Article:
As time rolled by, influenced by the Victorians and the Industrial Revolution, pharmacists became the first place that people went to for advice. When I speak to my parents’ generation, their attitude is that the chemist is the place to go first for health advice. They are the generation, born before the creation of the NHS, who did not think of going to the GP with any small health problem because they could not afford to pay the fees. Pharmacists or chemists might have been the poor man’s doctor but they were respected and they were valued. They were predominantly independents, whose individual personalities and approaches were what brought their customers back, time after time.

The establishment of the NHS in 1948 and eventually pharmacy contracts changed the way that many patients began to see the pharmacist. They no longer had to fear the cost of a visit to the doctor and they went to see the pharmacist with the prescription they received, free of charge. Slowly, the perception through the generations began to change. More began to see the GP as the source of health advice and the pharmacist as merely the dispenser of medicines.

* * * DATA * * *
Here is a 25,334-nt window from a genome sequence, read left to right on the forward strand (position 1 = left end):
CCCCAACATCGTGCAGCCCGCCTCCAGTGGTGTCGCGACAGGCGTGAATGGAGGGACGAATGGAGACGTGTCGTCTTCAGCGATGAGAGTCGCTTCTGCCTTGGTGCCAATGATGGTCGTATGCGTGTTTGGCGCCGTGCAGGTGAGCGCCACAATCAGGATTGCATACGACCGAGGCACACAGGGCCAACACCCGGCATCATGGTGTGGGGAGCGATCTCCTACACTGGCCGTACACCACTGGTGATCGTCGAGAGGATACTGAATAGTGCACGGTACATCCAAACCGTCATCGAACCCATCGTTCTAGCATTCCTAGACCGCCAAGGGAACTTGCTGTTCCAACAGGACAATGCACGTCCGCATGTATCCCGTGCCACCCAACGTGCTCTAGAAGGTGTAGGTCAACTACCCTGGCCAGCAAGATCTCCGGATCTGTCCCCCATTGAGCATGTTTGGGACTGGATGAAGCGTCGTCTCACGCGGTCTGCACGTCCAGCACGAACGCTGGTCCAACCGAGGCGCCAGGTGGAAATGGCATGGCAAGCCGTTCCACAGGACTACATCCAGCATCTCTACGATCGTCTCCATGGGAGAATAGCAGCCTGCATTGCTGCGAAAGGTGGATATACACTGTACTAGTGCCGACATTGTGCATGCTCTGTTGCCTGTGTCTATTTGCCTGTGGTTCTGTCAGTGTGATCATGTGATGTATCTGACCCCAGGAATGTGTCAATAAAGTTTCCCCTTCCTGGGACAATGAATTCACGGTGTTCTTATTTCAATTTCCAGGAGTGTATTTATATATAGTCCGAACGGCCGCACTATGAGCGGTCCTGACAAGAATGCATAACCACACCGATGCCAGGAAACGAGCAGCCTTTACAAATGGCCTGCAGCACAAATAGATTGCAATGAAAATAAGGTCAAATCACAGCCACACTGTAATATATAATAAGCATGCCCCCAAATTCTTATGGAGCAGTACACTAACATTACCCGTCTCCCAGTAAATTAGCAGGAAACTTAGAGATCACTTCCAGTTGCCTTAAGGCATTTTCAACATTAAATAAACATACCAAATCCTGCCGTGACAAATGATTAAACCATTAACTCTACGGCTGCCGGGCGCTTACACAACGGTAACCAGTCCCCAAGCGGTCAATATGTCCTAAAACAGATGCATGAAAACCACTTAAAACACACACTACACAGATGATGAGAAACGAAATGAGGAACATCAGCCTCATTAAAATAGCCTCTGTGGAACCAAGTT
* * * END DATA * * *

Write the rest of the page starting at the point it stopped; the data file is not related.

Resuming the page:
In the last 30 years, independents have faced competition from multiples, the pressure from health centres and a variety of changes to contracts and working practices in addition to growing patient choice. These are some of the factors which have influenced the reversal of the independent’s dominance in the pharmacy sector – shifting from 60 per cent of the market to around 40 per cent.

The next 30 years for pharmacy

So when we look at the next 30 years for pharmacy – the sector needs to think about the core role of pharmacy throughout its existence. Pharmacy – like everything else that survives – has a DNA and although that might adapt over the generations it won’t change beyond recognition. It won’t become something completely different.

Independent pharmacists need to re-evaluate the core role of their business. If we look back through the generations, pharmacy was not just about dispensing – it was about providing an accessible place for those seeking health advice. It was and must always be about services and patient relationships.